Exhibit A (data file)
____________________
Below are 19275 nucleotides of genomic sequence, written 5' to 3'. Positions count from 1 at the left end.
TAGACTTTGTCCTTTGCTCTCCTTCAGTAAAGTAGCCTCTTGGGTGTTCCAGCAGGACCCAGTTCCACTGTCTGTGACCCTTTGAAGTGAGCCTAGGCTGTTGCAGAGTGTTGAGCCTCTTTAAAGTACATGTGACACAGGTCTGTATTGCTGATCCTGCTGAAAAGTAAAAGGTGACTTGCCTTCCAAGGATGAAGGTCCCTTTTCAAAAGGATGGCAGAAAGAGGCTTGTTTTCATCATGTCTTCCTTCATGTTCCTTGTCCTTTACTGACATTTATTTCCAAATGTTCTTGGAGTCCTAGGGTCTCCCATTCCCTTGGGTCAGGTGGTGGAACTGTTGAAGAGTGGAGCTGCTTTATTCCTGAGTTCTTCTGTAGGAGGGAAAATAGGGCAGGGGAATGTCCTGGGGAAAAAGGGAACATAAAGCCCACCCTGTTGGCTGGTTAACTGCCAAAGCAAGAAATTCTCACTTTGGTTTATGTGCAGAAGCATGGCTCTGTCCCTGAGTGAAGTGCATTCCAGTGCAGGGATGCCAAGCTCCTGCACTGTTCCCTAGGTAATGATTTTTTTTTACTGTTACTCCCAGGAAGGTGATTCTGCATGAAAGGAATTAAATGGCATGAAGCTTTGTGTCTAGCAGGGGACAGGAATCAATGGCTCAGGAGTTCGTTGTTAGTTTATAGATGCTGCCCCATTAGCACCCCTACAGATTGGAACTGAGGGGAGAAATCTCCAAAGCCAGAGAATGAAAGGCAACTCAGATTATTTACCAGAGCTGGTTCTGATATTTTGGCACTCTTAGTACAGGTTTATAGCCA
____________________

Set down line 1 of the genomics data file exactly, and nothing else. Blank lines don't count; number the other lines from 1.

Below are 19275 nucleotides of genomic sequence, written 5' to 3'. Positions count from 1 at the left end.